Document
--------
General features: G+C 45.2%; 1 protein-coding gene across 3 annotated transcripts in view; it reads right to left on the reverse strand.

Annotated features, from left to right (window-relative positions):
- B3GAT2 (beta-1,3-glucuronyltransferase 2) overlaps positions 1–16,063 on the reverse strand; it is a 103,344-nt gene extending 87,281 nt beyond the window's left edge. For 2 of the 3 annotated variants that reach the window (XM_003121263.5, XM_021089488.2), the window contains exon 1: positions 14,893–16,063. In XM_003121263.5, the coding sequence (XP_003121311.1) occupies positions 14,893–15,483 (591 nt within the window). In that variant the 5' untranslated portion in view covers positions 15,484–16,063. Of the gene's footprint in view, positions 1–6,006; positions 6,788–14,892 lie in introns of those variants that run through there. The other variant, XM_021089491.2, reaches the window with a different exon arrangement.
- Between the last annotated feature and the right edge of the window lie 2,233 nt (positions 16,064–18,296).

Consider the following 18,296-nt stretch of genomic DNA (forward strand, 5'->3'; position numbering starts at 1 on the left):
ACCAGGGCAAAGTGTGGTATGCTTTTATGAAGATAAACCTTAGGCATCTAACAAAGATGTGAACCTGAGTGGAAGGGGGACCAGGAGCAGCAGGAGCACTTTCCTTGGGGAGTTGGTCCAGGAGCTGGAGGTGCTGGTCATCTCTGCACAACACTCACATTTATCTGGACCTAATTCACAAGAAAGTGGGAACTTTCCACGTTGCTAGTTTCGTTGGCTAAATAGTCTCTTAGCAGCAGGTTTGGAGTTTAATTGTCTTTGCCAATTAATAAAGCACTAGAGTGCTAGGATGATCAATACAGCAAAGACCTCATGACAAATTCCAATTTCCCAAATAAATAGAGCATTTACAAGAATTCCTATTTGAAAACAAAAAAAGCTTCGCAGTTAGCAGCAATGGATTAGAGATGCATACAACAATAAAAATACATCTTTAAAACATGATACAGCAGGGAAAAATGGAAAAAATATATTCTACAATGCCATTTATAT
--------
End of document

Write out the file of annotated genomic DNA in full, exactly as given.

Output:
General features: G+C 45.2%; 1 protein-coding gene across 3 annotated transcripts in view; it reads right to left on the reverse strand.

Annotated features, from left to right (window-relative positions):
- B3GAT2 (beta-1,3-glucuronyltransferase 2) overlaps positions 1–16,063 on the reverse strand; it is a 103,344-nt gene extending 87,281 nt beyond the window's left edge. For 2 of the 3 annotated variants that reach the window (XM_003121263.5, XM_021089488.2), the window contains exon 1: positions 14,893–16,063. In XM_003121263.5, the coding sequence (XP_003121311.1) occupies positions 14,893–15,483 (591 nt within the window). In that variant the 5' untranslated portion in view covers positions 15,484–16,063. Of the gene's footprint in view, positions 1–6,006; positions 6,788–14,892 lie in introns of those variants that run through there. The other variant, XM_021089491.2, reaches the window with a different exon arrangement.
- Between the last annotated feature and the right edge of the window lie 2,233 nt (positions 16,064–18,296).

Consider the following 18,296-nt stretch of genomic DNA (forward strand, 5'->3'; position numbering starts at 1 on the left):
ACCAGGGCAAAGTGTGGTATGCTTTTATGAAGATAAACCTTAGGCATCTAACAAAGATGTGAACCTGAGTGGAAGGGGGACCAGGAGCAGCAGGAGCACTTTCCTTGGGGAGTTGGTCCAGGAGCTGGAGGTGCTGGTCATCTCTGCACAACACTCACATTTATCTGGACCTAATTCACAAGAAAGTGGGAACTTTCCACGTTGCTAGTTTCGTTGGCTAAATAGTCTCTTAGCAGCAGGTTTGGAGTTTAATTGTCTTTGCCAATTAATAAAGCACTAGAGTGCTAGGATGATCAATACAGCAAAGACCTCATGACAAATTCCAATTTCCCAAATAAATAGAGCATTTACAAGAATTCCTATTTGAAAACAAAAAAAGCTTCGCAGTTAGCAGCAATGGATTAGAGATGCATACAACAATAAAAATACATCTTTAAAACATGATACAGCAGGGAAAAATGGAAAAAATATATTCTACAATGCCATTTATAT